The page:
Driveway Project: Step Three


Over the years, I have taught myself a number of practical skills, primarily out of necessity, being unable to afford or justify calling in a plumber, electrician, carpenter, or stonemason for a small or enticing project. During that time I have literally laid tons of rocks, from fieldstone retaining walls and a river rock fireplace to granite dry stack planting beds and Tennessee fieldstone pathways.

This summer, however, our latest landscape project grew too large for either my schedule or my energy level. Instead, Leigh Ann and I brought in three local stonemasons – two Pressley brothers and their father – to lay down a flagstone path through what had previously been a large section of unneeded black asphalt driveway and will soon be a flower garden.

And I learned everything I had done wrong in the past.


First, simply throwing down a thin layer of sand as a foundation for your flagstone is not enough. Before long the flagstones will be shifting and lifting. Before they ever picked up the first rock, Dale and Mark made sure they had a well-packed bed of gravel between our string outlines.



Next, they spread a layer of heavy plastic over the gravel bed. On top of that they laid down sections of heavy, pre-woven wire fencing to serve as reinforcing bar. Once they did, they began shoveling a two to three-inch layer of concrete onto the wire mesh and plastic sheeting. Combined, these four elements – gravel, plastic, wire, and concrete – formed a solid foundation for our flagstone pathway.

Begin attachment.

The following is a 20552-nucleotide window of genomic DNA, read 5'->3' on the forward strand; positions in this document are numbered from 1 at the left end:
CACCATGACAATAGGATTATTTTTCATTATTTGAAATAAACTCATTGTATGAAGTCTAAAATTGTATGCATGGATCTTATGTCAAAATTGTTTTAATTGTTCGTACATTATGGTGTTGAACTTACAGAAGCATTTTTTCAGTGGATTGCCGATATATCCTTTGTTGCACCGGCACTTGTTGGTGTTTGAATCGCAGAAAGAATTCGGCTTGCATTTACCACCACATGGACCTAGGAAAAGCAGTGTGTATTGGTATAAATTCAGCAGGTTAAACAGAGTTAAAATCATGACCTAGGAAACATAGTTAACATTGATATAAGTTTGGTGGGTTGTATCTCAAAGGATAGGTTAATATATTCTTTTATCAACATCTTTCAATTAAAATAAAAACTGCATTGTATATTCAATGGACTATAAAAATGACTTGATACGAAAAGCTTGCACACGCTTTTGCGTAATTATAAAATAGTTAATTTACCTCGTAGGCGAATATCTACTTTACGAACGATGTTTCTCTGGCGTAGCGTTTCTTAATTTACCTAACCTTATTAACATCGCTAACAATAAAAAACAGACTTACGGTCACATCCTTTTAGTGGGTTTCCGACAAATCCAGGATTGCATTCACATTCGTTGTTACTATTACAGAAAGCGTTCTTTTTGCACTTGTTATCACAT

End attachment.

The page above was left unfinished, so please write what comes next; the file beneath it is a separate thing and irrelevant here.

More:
Before the concrete could harden, the masons began picking up the flagstone and pressing it firmly into the damp concrete bed. And this was not your thin, one-inch flagstone. Each piece was no less than two to three-inches thick, which means it won’t break under the stress of wheelbarrows or winter freezes.

Finally, they carefully troweled in semi-liquid mortar around all of the rocks. When dry, the mortar locks each piece of flagstone firmly in place. They mounded it slightly to allow for some shrinkage as it dries, then came back a little later to scrape off any mortar that still protruded above the flagstone. At that point Mark grabbed a stiff broom and swept it, cleaning off any mortar drips before they hardened and leaving the mortar with what looked like tiny grain lines.

In a few weeks, after the stonemasons will have removed their concrete mixer and all their materials, the casual observer will stroll across our new flagstone path, having no idea that beneath their feet are several inches of gravel, concrete, rock, and mortar.



Which brings to mind an old adage:  what looks simple often isn’t.


Until next week,

“If it’s worth doing, it’s worth doing right.” – my father.